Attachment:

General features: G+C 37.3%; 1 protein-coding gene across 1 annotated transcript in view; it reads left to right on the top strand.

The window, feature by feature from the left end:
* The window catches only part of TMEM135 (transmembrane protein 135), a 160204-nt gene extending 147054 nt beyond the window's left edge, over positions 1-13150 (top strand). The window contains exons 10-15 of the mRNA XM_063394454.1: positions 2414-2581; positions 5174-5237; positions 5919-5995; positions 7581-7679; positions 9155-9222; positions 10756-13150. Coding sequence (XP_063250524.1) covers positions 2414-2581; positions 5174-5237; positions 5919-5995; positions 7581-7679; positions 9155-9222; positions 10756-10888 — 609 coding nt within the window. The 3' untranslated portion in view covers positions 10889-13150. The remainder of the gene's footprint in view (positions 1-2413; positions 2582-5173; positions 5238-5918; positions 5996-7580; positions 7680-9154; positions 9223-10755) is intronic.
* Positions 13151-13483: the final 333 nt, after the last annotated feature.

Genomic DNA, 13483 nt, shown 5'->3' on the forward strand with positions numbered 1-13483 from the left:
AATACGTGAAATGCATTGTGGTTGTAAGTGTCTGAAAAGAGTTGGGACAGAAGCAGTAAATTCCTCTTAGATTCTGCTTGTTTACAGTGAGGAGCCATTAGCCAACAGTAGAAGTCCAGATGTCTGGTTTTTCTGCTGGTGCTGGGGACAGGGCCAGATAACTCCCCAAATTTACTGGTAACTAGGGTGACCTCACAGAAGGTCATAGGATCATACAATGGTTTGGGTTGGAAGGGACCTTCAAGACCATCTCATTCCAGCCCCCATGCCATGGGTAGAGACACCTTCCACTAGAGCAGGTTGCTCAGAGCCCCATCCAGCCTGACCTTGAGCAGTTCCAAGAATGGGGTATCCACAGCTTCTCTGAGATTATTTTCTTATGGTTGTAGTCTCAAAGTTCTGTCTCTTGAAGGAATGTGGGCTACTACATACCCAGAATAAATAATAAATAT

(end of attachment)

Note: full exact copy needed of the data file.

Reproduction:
General features: G+C 37.3%; 1 protein-coding gene across 1 annotated transcript in view; it reads left to right on the top strand.

The window, feature by feature from the left end:
* The window catches only part of TMEM135 (transmembrane protein 135), a 160204-nt gene extending 147054 nt beyond the window's left edge, over positions 1-13150 (top strand). The window contains exons 10-15 of the mRNA XM_063394454.1: positions 2414-2581; positions 5174-5237; positions 5919-5995; positions 7581-7679; positions 9155-9222; positions 10756-13150. Coding sequence (XP_063250524.1) covers positions 2414-2581; positions 5174-5237; positions 5919-5995; positions 7581-7679; positions 9155-9222; positions 10756-10888 — 609 coding nt within the window. The 3' untranslated portion in view covers positions 10889-13150. The remainder of the gene's footprint in view (positions 1-2413; positions 2582-5173; positions 5238-5918; positions 5996-7580; positions 7680-9154; positions 9223-10755) is intronic.
* Positions 13151-13483: the final 333 nt, after the last annotated feature.

Genomic DNA, 13483 nt, shown 5'->3' on the forward strand with positions numbered 1-13483 from the left:
AATACGTGAAATGCATTGTGGTTGTAAGTGTCTGAAAAGAGTTGGGACAGAAGCAGTAAATTCCTCTTAGATTCTGCTTGTTTACAGTGAGGAGCCATTAGCCAACAGTAGAAGTCCAGATGTCTGGTTTTTCTGCTGGTGCTGGGGACAGGGCCAGATAACTCCCCAAATTTACTGGTAACTAGGGTGACCTCACAGAAGGTCATAGGATCATACAATGGTTTGGGTTGGAAGGGACCTTCAAGACCATCTCATTCCAGCCCCCATGCCATGGGTAGAGACACCTTCCACTAGAGCAGGTTGCTCAGAGCCCCATCCAGCCTGACCTTGAGCAGTTCCAAGAATGGGGTATCCACAGCTTCTCTGAGATTATTTTCTTATGGTTGTAGTCTCAAAGTTCTGTCTCTTGAAGGAATGTGGGCTACTACATACCCAGAATAAATAATAAATAT